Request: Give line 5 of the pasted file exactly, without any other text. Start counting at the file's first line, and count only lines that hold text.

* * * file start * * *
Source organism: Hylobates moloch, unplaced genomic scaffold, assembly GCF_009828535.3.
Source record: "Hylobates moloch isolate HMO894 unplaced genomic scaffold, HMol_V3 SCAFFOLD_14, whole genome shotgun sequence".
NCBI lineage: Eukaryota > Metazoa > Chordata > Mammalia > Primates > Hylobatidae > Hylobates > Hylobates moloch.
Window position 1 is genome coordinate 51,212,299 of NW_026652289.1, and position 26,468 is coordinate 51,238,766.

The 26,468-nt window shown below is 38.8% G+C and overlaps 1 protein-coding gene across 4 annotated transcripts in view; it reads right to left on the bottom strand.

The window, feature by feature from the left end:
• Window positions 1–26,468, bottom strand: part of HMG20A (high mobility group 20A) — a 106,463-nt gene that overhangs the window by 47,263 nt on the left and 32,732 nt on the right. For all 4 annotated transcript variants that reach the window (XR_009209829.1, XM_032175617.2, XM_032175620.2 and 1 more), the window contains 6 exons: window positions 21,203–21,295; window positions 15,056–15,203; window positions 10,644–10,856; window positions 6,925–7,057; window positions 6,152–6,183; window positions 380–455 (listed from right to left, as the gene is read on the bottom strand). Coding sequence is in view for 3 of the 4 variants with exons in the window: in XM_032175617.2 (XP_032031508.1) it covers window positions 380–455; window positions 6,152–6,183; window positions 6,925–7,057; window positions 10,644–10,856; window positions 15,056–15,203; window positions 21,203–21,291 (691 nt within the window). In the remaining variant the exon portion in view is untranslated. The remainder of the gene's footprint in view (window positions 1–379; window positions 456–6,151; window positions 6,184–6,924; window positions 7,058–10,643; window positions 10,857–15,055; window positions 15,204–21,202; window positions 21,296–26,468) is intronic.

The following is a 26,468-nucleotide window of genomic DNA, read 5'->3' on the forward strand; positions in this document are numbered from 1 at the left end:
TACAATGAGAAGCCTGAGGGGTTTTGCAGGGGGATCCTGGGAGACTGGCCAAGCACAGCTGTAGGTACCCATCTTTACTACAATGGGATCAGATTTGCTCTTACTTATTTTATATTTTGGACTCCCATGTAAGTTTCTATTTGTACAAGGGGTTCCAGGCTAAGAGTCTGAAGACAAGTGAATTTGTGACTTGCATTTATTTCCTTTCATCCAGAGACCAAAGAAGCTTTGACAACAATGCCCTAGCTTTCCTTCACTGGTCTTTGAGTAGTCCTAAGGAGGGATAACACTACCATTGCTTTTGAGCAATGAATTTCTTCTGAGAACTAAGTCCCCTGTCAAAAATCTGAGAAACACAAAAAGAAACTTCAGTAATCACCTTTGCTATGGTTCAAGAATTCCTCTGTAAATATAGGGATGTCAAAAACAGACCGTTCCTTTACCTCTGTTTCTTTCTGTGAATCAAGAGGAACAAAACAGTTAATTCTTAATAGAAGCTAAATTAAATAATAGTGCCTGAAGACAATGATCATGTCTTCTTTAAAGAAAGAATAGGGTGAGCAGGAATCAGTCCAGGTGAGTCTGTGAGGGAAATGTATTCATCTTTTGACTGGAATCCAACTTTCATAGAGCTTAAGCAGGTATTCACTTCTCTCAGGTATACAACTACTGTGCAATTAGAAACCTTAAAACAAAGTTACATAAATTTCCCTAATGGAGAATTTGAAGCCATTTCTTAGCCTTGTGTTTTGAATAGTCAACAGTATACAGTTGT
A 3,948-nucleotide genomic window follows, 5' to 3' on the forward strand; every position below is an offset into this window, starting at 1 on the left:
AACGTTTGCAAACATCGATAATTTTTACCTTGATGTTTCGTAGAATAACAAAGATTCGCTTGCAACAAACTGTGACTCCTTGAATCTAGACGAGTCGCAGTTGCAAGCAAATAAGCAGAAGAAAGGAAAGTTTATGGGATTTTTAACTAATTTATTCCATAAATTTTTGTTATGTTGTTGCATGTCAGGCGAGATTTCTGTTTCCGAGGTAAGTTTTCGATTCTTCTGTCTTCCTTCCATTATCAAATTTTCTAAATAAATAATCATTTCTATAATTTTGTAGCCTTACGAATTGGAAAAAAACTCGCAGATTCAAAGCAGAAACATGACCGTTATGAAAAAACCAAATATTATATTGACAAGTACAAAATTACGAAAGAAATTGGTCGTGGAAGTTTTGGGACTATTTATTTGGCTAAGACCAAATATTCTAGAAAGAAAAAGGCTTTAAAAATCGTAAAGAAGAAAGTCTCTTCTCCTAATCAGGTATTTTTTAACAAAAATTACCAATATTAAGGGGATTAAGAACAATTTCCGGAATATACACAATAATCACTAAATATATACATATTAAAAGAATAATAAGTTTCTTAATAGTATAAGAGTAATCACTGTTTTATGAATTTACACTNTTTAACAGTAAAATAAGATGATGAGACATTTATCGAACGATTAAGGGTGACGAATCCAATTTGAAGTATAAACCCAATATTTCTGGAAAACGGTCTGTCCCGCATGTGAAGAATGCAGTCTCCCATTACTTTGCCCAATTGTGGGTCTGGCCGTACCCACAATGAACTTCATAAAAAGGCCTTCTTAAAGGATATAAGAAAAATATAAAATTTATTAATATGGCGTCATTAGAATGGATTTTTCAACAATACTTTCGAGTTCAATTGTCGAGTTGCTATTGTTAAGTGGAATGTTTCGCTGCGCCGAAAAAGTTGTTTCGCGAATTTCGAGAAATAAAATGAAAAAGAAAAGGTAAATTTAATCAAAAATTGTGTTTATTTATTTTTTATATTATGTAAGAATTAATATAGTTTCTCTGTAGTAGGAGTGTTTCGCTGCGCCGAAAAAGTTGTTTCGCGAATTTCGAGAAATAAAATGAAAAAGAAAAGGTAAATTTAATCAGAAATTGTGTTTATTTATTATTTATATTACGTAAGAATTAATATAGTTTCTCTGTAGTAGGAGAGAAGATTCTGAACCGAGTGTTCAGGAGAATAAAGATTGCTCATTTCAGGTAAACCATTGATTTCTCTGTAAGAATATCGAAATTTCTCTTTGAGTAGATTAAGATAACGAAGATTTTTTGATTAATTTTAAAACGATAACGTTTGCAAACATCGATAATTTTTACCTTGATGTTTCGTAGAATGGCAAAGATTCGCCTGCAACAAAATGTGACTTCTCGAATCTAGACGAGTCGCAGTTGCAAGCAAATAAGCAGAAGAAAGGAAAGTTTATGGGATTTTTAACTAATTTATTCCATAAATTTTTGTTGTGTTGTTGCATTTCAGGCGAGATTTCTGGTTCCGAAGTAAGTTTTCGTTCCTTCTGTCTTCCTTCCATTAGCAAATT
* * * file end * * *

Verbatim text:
The 26,468-nt window shown below is 38.8% G+C and overlaps 1 protein-coding gene across 4 annotated transcripts in view; it reads right to left on the bottom strand.